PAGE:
Floyd encourages, pledges support to Hispanic pastors

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BIRMINGHAM, Ala. (BP) — More than 200 Hispanic pastors and leaders came together to celebrate their diversity and unity in Christ at the first national Southern Baptist Hispanic Leaders and Pastors’ Celebration on Monday night (June 10) in Birmingham, Ala.

New Southern Baptist Convention Executive Committee President Ronnie Floyd greeted the group for the first time saying that he is thankful for what they do for the Gospel and not to “underestimate the power of what we can do together for the glory of God.” The gathering was held in conjunction with the Southern Baptist Convention’s annual meeting, 11-12.

Floyd encouraged the group reminding them that the ultimate commitment is to present the Gospel to every person in the world.

“We need people from all socio-economic classes, cultures, backgrounds, generations, languages,” Floyd said, “and I don’t know a group in the SBC that has more potential for growth over the next decades than the Latino family.” He also said he would be right alongside Hispanic churches to assist and support them.

Floyd added that the SBC culture “needs a little work. Culture is how we relate to one another, what matters to us, our team colors. Our colors come straight out of the words of Jesus: ‘Love one another … by this they will know that you are my disciples, that you love one another.'”

Members of the SBC’s Hispanic Leaders Council laid hands on Floyd while Felix Cabrera, second vice president of the SBC, led a prayer over him.

Bobby Sena, Hispanic relations consultant of the SBC’s Executive Committee, introduced all 25 members of the Hispanic Leaders Council saying, “let us pray for them, it is a blessing to have this group of brothers and sisters in these roles.” Cabrera, also a member of the council, prayed that Hispanics may be as one, leaving “behind any differences and uniting behind the Gospel.”

Ramon Osorio, ethnic relations director of the North American Mission Board, moderated a panel on preventing child sexual abuse in the church. Osorio asked panel members about actions that were considered child sexual abuse but not often talked about. He also asked how churches could create a culture of safety for children on campus, and general tips for Hispanic churches to prevent sexual abuse of children.

Clara Molina, author and speaker, advised churches to always run background checks on anyone and everyone working with children and not be desperate to accept someone because of a lack of workers.

Eloy Rodriguez, Hispanic pastor at Idlewild Baptist Church in Lutz, Fla., added that checking references for people who want to serve is key.

“Call their former pastors and ask about them and have them wait to get approved,” he said. “A wait period is good to sort out who might have bad intentions.” In general, the panelists advised churches to create open spaces where children could be seen at all times, to have safety policies in place that all staff members are trained on and to always report wrongdoing to law enforcement.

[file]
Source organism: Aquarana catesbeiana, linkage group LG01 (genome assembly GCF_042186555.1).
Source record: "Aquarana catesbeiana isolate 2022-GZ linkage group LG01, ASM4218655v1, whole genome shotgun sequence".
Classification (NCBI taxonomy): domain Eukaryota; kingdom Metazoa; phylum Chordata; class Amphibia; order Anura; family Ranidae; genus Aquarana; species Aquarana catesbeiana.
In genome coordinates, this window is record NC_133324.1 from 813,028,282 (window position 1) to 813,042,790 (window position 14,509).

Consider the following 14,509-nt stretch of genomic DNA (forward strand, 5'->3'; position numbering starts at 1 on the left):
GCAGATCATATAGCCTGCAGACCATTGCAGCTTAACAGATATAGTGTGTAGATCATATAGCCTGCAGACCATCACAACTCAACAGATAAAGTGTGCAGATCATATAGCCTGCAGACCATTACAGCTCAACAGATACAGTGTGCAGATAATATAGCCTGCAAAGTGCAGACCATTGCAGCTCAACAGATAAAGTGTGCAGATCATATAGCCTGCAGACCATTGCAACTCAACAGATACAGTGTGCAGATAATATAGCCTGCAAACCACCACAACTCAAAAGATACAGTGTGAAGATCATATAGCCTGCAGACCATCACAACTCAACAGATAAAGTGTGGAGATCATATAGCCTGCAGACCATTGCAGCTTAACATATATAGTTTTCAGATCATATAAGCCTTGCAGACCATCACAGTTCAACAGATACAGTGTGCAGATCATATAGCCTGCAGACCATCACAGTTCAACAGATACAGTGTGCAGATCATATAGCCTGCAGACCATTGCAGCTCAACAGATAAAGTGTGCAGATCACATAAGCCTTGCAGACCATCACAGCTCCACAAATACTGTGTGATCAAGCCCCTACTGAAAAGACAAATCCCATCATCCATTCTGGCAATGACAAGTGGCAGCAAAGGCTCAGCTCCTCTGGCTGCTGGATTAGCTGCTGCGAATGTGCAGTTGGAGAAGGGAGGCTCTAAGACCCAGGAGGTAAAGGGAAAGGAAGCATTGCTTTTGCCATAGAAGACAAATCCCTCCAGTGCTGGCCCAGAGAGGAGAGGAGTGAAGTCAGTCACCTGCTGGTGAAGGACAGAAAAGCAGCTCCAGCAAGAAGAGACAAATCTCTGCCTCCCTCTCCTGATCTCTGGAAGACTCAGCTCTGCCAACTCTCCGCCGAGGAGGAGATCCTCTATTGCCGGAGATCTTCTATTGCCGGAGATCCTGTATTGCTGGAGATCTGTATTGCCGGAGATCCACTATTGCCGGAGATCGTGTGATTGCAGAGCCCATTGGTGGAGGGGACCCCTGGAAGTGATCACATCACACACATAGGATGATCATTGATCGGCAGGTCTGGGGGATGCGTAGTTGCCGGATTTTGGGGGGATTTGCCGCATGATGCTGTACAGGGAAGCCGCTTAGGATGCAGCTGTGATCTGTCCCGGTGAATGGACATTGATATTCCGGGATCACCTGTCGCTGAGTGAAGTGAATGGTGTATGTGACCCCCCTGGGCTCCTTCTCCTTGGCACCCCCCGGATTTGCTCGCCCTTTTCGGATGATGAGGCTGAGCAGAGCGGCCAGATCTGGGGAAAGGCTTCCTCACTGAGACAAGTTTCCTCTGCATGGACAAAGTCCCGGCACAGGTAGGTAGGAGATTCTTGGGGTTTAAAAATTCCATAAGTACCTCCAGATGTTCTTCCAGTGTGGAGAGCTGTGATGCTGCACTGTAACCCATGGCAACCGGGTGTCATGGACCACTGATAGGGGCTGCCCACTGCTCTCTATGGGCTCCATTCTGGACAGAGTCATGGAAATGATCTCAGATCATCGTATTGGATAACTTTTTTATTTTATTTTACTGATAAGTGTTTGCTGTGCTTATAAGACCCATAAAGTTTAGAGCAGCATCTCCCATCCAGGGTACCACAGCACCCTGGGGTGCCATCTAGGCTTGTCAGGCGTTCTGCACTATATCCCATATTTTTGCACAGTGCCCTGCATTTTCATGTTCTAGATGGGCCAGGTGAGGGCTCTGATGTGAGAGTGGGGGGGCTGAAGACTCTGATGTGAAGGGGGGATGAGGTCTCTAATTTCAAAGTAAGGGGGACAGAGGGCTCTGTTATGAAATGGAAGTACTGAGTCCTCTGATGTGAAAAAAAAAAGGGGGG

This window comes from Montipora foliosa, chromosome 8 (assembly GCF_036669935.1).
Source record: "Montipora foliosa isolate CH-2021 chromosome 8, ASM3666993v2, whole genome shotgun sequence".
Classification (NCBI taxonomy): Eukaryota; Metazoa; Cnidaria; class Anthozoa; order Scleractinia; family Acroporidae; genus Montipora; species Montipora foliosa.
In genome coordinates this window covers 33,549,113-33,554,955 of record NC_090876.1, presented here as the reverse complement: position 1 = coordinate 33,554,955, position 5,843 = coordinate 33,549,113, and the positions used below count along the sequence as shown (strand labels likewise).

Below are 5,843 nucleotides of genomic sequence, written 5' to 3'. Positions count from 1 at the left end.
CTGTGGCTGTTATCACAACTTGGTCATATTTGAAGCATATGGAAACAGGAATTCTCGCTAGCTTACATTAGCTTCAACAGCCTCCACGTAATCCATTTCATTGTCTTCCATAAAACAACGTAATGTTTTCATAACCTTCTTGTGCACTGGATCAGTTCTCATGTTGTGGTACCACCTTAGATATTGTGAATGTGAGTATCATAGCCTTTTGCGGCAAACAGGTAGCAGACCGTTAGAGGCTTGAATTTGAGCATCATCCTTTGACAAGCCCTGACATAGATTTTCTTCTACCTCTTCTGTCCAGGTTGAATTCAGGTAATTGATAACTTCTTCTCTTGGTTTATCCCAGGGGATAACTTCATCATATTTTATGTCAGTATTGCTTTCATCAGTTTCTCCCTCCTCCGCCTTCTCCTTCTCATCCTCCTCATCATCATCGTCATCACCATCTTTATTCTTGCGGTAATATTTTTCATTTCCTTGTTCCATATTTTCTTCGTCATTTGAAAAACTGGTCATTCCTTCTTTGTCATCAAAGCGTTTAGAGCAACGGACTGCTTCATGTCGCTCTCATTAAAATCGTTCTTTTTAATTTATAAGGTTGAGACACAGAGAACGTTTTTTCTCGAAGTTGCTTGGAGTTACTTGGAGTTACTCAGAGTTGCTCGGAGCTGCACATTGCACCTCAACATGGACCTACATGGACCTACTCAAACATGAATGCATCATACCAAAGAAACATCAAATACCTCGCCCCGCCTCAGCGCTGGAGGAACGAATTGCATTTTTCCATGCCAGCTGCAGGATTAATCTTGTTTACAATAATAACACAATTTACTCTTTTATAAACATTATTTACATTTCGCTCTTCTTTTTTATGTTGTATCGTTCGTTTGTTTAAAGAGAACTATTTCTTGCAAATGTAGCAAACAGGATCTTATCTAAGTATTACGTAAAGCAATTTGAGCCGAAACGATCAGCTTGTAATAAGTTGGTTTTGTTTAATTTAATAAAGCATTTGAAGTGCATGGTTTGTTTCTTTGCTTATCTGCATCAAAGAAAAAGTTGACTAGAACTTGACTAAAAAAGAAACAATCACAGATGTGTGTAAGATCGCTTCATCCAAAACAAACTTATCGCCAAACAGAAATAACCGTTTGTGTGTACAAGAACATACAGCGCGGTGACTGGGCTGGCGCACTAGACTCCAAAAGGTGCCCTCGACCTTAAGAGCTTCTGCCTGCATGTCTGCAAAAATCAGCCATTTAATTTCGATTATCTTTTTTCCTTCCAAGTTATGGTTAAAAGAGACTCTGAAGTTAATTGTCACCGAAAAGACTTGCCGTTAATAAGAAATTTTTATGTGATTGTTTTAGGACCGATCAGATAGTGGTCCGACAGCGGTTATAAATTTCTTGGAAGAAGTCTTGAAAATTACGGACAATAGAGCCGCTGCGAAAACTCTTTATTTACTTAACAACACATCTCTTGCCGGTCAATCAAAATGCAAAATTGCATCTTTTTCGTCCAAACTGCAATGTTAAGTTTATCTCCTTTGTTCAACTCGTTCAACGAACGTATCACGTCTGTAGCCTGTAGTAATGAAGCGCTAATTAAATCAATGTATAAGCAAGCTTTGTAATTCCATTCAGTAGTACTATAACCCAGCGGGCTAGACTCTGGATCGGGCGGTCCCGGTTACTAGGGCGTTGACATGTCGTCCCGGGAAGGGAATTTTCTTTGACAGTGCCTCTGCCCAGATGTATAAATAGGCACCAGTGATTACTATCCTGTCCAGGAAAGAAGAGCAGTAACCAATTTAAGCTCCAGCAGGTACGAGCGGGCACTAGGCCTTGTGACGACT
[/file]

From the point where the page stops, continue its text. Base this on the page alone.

Pastors remembered, honored

Pastor Walter Montalvo, who passed away this last year, was honored by Victor Pulido during the celebration. Montalvo came to the United States from Ecuador in the 1970s and planted several churches in the northeastern United States, including four among the Kichwa people — a native group originally from South America.

“This South American missionary of Hispanics and Kichwa left us a great legacy that we must seek to imitate,” Pulido said. “We will always remember him wearing his sombrero and walking with his shepherd’s rod.” Montalvo’s daughter Blanca and granddaughter Elizabeth received a water color painting in honor of him.

Rodolfo Lagos, council member, honored pastor Daniel Sotelo who also passed away this year.

“Only eternity will reveal the number of lives that were blessed by the life and ministry of Dr. Daniel Sotelo,” Lagos said. Sotelo was led to Christ by his wife and became an ordained pastor in 1953. He pastored churches across California in key cities like El Monto, Pico Rivera, Los Angeles, San Francisco, San Jose and Fresno while serving in various Baptist organizations. “May his legacy and his ministry inspire us to serve the Lord diligently and until we are reunited with him in Heaven.”

Daniel Sanchez, co-chairman and of the Hispanic Advisory Council, shared some statistics about Hispanic population and its expected growth in the next decades.

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